The hall they built used modernism's favourite material, reinforced concrete, alongside more luxurious elements including beautiful woods and Derbyshire fossilised limestone. The exterior of the building was bright white, intended to contrast with the blackened city surrounding it. Large areas of glass on its façade meant that light coursed freely throughout the interior, and at night, the glass let the light from inside flood out onto the river, in contrast to the darkness which befell the rest of London after dusk.
The hall originally seated 2,901. The cantilevered boxes are often described as looking like drawers pulled out in a hurried burglary, but none has a compromised sightline. The ceiling was wilfully sculptural, a conceit at the very edge of building technology and, as it turns out, way beyond the contemporary understanding of acoustics.Robin Day, who designed the furniture for the auditorium, used a clearly articulated structure in his designs of bent plywood and steel.
The original building had lushly planted roof terraces; the Level Two foyer café had been able to spill out onto the terraces looking out on the river, and original entrances were positioned on the sides of the building, enabling visitors to arrive directly at the stairs leading to the auditorium.
The foundation stone was laid in 1949 by Prime Minister Clement Attlee on the site of the former Lion Brewery, built in 1837. The building was constructed by Holland, Hannen & Cubitts at a cost of £2 million and officially opened on 3 May 1951 with a gala concert attended by King George Vl and Queen Elizabeth, conducted by Sir Malcolm Sargent and Sir Adrian Boult. The first general manager was T. E. Bean, who had previously managed the Hallé Orchestra.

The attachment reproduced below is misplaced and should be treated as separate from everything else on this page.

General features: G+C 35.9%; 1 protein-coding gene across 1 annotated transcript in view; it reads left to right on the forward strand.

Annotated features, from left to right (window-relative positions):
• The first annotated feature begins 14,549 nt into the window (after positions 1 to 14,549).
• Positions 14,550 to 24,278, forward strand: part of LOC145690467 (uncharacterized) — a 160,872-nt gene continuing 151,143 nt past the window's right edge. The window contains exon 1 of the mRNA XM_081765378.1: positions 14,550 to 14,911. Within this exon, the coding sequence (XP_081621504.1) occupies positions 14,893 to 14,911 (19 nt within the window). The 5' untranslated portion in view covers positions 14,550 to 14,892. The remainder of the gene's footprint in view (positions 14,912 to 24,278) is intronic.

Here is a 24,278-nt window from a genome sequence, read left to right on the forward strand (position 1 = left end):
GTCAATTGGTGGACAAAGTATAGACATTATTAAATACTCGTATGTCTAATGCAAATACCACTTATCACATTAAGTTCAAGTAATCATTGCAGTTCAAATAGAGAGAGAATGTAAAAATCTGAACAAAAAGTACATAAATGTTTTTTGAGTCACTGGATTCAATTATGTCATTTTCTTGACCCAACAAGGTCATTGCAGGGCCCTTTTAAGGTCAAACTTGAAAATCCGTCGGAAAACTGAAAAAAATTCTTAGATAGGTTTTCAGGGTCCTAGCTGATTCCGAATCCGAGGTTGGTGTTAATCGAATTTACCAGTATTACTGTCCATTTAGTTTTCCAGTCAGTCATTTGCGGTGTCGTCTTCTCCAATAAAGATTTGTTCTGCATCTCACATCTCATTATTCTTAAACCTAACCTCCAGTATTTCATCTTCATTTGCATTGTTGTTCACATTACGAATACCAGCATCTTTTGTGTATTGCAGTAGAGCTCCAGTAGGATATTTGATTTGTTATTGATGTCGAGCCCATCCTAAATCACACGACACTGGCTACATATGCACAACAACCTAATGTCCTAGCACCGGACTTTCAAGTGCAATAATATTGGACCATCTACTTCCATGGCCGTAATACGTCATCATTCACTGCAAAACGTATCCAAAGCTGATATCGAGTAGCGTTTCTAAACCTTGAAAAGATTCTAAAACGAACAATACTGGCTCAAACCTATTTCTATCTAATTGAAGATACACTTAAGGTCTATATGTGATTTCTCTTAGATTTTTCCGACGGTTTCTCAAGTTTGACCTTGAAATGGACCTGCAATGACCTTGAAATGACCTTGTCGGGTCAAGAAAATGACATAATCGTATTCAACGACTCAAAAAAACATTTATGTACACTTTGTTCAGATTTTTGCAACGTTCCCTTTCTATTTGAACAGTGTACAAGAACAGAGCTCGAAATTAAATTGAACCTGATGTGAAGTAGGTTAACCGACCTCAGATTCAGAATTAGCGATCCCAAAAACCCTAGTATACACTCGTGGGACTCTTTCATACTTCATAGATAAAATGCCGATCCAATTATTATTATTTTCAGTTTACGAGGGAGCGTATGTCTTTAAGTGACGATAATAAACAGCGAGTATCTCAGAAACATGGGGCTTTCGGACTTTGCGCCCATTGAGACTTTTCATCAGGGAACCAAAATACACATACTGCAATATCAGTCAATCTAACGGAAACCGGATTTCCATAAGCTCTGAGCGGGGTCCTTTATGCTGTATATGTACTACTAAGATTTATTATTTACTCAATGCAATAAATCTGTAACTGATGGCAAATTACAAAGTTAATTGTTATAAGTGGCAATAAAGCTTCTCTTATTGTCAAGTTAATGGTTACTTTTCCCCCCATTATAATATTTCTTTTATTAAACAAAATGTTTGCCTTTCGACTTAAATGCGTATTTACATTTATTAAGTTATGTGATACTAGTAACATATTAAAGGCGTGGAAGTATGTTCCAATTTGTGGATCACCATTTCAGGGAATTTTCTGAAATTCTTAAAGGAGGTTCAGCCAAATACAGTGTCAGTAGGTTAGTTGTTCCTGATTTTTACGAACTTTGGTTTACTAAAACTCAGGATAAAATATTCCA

"I was overwhelmed by a shock of breathless delight at the originality and beauty of the interior. It felt as if I had been instantly transported far into the future and that I was on another planet," said journalist Bernard Levin of his first impressions of the building.
The 7,866 pipe organ was built during 1950-1954 by Harrison & Harrison in Durham, to the specification of the London County Council's consultant, Ralph Downes, who also supervised the tonal finishing. It was designed as a well-balanced classical instrument embracing a number of rich and varied ensembles which alone or in combination could equal the dynamic scale of any orchestra or choral grouping, in addition to coping with the entire solo repertoire.
The design principles enshrined in its construction gave rise to a whole new school of organ building, known as the English Organ Reform Movement, influencing in the UK alone the cathedral organs of Coventry and Blackburn and the concert hall organs of the Fairfield Halls, Croydon, and the Bridgewater Hall, Manchester: there are also innumerable organs in other countries which have been influenced by it.
However, the design of the organ in its housing made maintenance difficult, and by 2000 it had become unusable. It was consequently completely removed before restoration of the Hall itself began in 2005, and after restoration and updating by Harrison & Harrison, a third of the organ was reinstalled. The remainder was reinstalled between 2012 and 2013, and voicing completed in 2014.
The Festival Hall was one of the first concert halls in the world to be built using the application of scientific principles, both theoretical and experimental. Hope Bagenal and his colleagues from the Building Research Station formed an integral part of the design team. The acoustic behaviour of the seats was measured and tested in a laboratory to enable more exacting design. Careful consideration of external noise problems was undertaken.
Following the opening of the hall, there was some criticism of certain aspects of the acoustics. This was partially attributable to the fact that some of the original specifications for room surfaces determined by the acoustic consultants were ignored in the building process. A specific problem for performers was the difficulty of hearing each other on the platform. Both the angled 'blast' side walls and the plywood reflectors projected sound away from the stage.